My Coop - Suggestions welcome! (I'm new at this!)


In the Brooder
11 Years
Oct 18, 2008
Hubby and I have decided to raise our own organic chickens for eggs and meat. We have 17 babies (of which I'll post pics of in another forum), and our friend gave us one rooster, and one hen about to start laying (so we don't have to wait 4 months for eggs). We built our coop 8X8. It is not quite finished yet. This weekend we will cut our windows, and a little door for them to go out into a run. Plus, we'll add an enclosed run to the side of the coop. We're thinking 8X10. Our nesting boxes will also go in this weekend.

So, a few questions:
1. I'm finding they are making a real mess with the water (and there are only 2 of them right now!). The water sits in the far corner on the cement brick. It is up as high as the food in the middle. Should we try to place it higher? Seriously, they have the shavings soaked about 18" out surrounding the water. I hate to think of how cold that will be during the winter. (in Canada!)
You can see I've placed the water just outside the coop for now, hoping to let the coop dry with the nice sunshine we're having today.

2. The perches - they don't seem to be using them. Are they up too high? They are about 2.5' and more from the ground.

3. The outside run - How high should it be? Is there any reason we will need to access it?

I suppose those are the main questions for now. Thanks for any help/suggestions!




12 Years
Apr 6, 2007
1-Raise or hang the water more. Mine make a mess out of it too and love to perch on
top of it.

2-Give them time. They will use the perch. Usually one starts and the others follow.

3-The run should be as big as possible. 5 to 10 square feet per bird is good.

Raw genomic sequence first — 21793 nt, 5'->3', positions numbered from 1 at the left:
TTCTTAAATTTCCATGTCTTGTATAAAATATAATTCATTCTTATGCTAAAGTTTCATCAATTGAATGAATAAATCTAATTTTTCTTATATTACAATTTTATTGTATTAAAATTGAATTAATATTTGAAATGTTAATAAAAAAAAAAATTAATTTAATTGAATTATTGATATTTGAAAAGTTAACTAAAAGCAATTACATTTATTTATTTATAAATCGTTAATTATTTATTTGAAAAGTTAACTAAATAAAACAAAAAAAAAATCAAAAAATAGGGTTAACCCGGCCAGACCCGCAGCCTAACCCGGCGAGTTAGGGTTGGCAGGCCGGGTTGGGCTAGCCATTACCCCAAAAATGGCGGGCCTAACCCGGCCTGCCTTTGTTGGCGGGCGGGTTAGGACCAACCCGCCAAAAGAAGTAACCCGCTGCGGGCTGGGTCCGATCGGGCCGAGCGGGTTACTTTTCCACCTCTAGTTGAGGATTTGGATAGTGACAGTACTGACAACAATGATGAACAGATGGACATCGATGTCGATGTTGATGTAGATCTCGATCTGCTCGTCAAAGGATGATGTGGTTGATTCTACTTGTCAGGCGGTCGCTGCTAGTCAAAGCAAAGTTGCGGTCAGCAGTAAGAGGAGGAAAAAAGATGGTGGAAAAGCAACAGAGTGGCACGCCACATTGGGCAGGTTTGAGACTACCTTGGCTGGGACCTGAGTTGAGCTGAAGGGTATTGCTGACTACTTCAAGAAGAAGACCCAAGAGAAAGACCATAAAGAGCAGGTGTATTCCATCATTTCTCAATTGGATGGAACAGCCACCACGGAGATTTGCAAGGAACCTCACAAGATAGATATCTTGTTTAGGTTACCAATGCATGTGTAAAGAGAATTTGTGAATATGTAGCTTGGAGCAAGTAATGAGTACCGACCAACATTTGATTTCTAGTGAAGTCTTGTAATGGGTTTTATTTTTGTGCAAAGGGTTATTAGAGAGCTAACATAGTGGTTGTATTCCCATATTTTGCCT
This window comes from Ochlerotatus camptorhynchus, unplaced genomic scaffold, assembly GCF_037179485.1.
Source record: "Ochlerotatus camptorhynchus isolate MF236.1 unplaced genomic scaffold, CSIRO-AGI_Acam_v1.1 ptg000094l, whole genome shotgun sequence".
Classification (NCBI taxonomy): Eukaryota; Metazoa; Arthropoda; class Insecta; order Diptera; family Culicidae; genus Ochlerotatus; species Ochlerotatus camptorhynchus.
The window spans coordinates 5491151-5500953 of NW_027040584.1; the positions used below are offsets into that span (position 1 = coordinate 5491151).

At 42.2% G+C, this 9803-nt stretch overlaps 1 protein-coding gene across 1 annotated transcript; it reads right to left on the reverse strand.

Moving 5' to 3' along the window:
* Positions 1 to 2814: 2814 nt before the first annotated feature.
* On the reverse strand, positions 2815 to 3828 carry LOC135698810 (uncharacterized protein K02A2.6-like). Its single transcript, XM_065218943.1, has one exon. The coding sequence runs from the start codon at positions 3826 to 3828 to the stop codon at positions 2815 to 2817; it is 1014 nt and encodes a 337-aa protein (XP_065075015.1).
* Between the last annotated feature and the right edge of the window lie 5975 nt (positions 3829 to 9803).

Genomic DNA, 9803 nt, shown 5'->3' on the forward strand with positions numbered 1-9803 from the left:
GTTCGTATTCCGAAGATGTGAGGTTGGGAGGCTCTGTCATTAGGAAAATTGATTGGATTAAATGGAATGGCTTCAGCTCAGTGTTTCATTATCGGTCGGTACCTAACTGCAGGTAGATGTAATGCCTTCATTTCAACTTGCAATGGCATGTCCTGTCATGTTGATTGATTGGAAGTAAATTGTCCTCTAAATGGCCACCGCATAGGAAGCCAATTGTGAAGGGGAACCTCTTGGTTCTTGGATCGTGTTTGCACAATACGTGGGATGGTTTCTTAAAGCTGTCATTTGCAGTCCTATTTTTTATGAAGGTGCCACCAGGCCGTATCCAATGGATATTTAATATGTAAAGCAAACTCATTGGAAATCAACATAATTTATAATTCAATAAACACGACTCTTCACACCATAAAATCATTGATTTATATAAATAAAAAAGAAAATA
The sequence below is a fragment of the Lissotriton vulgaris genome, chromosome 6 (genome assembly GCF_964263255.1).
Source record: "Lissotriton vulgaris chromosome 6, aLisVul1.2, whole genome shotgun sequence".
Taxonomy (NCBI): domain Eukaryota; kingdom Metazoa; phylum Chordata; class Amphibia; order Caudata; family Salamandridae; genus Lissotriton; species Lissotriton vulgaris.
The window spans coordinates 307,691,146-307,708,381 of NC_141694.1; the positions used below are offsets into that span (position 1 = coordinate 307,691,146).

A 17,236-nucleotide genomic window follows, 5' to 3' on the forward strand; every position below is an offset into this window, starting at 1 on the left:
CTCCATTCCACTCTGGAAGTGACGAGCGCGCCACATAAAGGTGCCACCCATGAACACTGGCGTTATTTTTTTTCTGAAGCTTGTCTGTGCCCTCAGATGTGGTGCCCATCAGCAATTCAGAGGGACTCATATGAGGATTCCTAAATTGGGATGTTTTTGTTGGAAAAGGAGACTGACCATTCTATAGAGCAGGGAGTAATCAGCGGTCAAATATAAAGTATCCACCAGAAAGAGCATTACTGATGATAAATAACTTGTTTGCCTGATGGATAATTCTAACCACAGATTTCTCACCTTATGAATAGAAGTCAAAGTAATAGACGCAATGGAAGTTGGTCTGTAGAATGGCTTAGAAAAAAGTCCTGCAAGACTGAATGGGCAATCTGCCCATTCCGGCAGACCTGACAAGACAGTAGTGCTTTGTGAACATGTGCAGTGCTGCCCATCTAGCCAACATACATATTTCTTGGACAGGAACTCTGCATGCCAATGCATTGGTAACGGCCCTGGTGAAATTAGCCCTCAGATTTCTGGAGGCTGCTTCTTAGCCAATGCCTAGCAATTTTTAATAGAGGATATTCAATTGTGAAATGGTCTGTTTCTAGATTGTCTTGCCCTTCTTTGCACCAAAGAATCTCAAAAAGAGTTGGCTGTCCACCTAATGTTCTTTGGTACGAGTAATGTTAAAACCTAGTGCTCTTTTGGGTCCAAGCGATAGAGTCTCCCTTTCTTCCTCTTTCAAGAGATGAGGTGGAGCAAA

Your coop looks very good. Best of luck with you fluffers.


11 Years
Mar 21, 2008
Centre Rawdon, Nova Scotia, Canada
I'm in Nova Scotia- website below shows what we did. I've also invested in a double-sided galvanized waterer and a heater base for winter. We have a patio square up on cinder blocks to keep our waterers clean and for the birds to sharpen their beaks. Make the run comfortable for you, too. Ours is 8' high, gives them flight space and it has a platform, all shown in link below. Working very well!
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11 Years
Oct 5, 2008
Hope Mills, NC
You may need to cover your run to prevent predators getting in. I would say AT LEAST 5 foot. You need to get in to clean it, and sadly if one of your babies is sick, or worse. I am learning this the hard way with my 3' coop


12 Years
May 24, 2007
Welcome to BYC! Your coop is looking good.

I suggest you hang the waterer with the bottom at the level of the chickens backs.

They will eventually use the roosts, some start out using them by the time they're a few days old and some don't 'get it' until they are a couple of months old. Once one starts the others will start to understand and use it also but it could take a few weeks. In the future if you have a couple that don't seem to figure it out you can literally go out after dark and physically lift them up onto it.

I totally agree you need to make the run as large as you possible can. Yes, you want to make it high enough to walk into unless you absolutely can't afford to do so. There are many times you may need to get into the run (cleaning, getting a sick or injured bird) so start out with it high and you'll be happier in the long run.